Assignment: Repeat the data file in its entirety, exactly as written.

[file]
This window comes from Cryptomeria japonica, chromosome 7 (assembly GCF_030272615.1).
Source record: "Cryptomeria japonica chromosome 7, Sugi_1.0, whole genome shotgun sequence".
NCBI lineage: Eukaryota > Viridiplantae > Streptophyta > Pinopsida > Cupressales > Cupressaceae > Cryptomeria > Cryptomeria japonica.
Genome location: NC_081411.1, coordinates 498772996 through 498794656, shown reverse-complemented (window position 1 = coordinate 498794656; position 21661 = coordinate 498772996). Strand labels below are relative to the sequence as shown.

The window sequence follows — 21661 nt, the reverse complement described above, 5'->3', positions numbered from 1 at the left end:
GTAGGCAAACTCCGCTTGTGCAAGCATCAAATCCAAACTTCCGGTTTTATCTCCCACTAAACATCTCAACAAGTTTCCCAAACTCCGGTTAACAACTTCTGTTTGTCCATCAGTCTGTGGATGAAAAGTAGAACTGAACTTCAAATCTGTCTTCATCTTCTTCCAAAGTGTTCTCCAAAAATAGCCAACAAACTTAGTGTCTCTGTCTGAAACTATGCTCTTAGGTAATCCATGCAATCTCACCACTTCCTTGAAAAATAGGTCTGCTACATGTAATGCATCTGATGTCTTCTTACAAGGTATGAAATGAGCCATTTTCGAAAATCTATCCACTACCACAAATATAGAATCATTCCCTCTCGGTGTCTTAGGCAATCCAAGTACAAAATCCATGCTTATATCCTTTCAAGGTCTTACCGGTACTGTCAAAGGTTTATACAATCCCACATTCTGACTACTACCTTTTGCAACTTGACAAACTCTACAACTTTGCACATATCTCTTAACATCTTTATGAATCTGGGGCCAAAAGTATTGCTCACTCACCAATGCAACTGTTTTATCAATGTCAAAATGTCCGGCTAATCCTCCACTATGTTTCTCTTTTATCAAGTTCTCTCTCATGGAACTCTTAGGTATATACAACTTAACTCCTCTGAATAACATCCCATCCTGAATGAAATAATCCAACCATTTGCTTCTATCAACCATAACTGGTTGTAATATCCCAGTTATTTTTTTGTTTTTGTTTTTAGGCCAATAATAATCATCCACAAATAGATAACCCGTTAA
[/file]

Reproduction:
This window comes from Cryptomeria japonica, chromosome 7 (assembly GCF_030272615.1).
Source record: "Cryptomeria japonica chromosome 7, Sugi_1.0, whole genome shotgun sequence".
NCBI lineage: Eukaryota > Viridiplantae > Streptophyta > Pinopsida > Cupressales > Cupressaceae > Cryptomeria > Cryptomeria japonica.
Genome location: NC_081411.1, coordinates 498772996 through 498794656, shown reverse-complemented (window position 1 = coordinate 498794656; position 21661 = coordinate 498772996). Strand labels below are relative to the sequence as shown.

The window sequence follows — 21661 nt, the reverse complement described above, 5'->3', positions numbered from 1 at the left end:
GTAGGCAAACTCCGCTTGTGCAAGCATCAAATCCAAACTTCCGGTTTTATCTCCCACTAAACATCTCAACAAGTTTCCCAAACTCCGGTTAACAACTTCTGTTTGTCCATCAGTCTGTGGATGAAAAGTAGAACTGAACTTCAAATCTGTCTTCATCTTCTTCCAAAGTGTTCTCCAAAAATAGCCAACAAACTTAGTGTCTCTGTCTGAAACTATGCTCTTAGGTAATCCATGCAATCTCACCACTTCCTTGAAAAATAGGTCTGCTACATGTAATGCATCTGATGTCTTCTTACAAGGTATGAAATGAGCCATTTTCGAAAATCTATCCACTACCACAAATATAGAATCATTCCCTCTCGGTGTCTTAGGCAATCCAAGTACAAAATCCATGCTTATATCCTTTCAAGGTCTTACCGGTACTGTCAAAGGTTTATACAATCCCACATTCTGACTACTACCTTTTGCAACTTGACAAACTCTACAACTTTGCACATATCTCTTAACATCTTTATGAATCTGGGGCCAAAAGTATTGCTCACTCACCAATGCAACTGTTTTATCAATGTCAAAATGTCCGGCTAATCCTCCACTATGTTTCTCTTTTATCAAGTTCTCTCTCATGGAACTCTTAGGTATATACAACTTAACTCCTCTGAATAACATCCCATCCTGAATGAAATAATCCAACCATTTGCTTCTATCAACCATAACTGGTTGTAATATCCCAGTTATTTTTTTGTTTTTGTTTTTAGGCCAATAATAATCATCCACAAATAGATAACCCGTTAA